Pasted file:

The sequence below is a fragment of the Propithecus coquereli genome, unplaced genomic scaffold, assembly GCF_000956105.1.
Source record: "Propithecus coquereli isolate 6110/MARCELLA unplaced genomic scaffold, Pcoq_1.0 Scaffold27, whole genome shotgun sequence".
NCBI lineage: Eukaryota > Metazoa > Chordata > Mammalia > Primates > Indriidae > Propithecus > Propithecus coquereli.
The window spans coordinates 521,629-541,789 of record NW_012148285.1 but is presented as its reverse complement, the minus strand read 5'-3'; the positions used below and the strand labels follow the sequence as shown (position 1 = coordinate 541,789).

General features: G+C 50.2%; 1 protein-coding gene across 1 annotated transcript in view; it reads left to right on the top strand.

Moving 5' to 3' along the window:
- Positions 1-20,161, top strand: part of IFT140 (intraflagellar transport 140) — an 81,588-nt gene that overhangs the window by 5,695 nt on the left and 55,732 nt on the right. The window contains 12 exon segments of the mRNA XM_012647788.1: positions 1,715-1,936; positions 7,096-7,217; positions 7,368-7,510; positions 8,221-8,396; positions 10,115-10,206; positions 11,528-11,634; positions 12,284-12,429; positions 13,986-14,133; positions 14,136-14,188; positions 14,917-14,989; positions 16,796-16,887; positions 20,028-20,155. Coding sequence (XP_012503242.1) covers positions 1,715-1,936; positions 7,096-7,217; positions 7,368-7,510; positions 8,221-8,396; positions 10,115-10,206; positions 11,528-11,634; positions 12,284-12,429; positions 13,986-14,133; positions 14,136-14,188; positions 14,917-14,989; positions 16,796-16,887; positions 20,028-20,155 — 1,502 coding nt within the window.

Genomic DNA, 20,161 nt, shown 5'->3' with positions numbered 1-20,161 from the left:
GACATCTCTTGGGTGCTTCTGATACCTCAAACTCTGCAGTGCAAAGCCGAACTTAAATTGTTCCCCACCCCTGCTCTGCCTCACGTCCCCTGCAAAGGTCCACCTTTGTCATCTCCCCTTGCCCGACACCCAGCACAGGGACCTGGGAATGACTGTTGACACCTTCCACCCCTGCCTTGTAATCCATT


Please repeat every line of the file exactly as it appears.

The sequence below is a fragment of the Propithecus coquereli genome, unplaced genomic scaffold, assembly GCF_000956105.1.
Source record: "Propithecus coquereli isolate 6110/MARCELLA unplaced genomic scaffold, Pcoq_1.0 Scaffold27, whole genome shotgun sequence".
NCBI lineage: Eukaryota > Metazoa > Chordata > Mammalia > Primates > Indriidae > Propithecus > Propithecus coquereli.
The window spans coordinates 521,629-541,789 of record NW_012148285.1 but is presented as its reverse complement, the minus strand read 5'-3'; the positions used below and the strand labels follow the sequence as shown (position 1 = coordinate 541,789).

General features: G+C 50.2%; 1 protein-coding gene across 1 annotated transcript in view; it reads left to right on the top strand.

Moving 5' to 3' along the window:
- Positions 1-20,161, top strand: part of IFT140 (intraflagellar transport 140) — an 81,588-nt gene that overhangs the window by 5,695 nt on the left and 55,732 nt on the right. The window contains 12 exon segments of the mRNA XM_012647788.1: positions 1,715-1,936; positions 7,096-7,217; positions 7,368-7,510; positions 8,221-8,396; positions 10,115-10,206; positions 11,528-11,634; positions 12,284-12,429; positions 13,986-14,133; positions 14,136-14,188; positions 14,917-14,989; positions 16,796-16,887; positions 20,028-20,155. Coding sequence (XP_012503242.1) covers positions 1,715-1,936; positions 7,096-7,217; positions 7,368-7,510; positions 8,221-8,396; positions 10,115-10,206; positions 11,528-11,634; positions 12,284-12,429; positions 13,986-14,133; positions 14,136-14,188; positions 14,917-14,989; positions 16,796-16,887; positions 20,028-20,155 — 1,502 coding nt within the window.

Genomic DNA, 20,161 nt, shown 5'->3' with positions numbered 1-20,161 from the left:
GACATCTCTTGGGTGCTTCTGATACCTCAAACTCTGCAGTGCAAAGCCGAACTTAAATTGTTCCCCACCCCTGCTCTGCCTCACGTCCCCTGCAAAGGTCCACCTTTGTCATCTCCCCTTGCCCGACACCCAGCACAGGGACCTGGGAATGACTGTTGACACCTTCCACCCCTGCCTTGTAATCCATT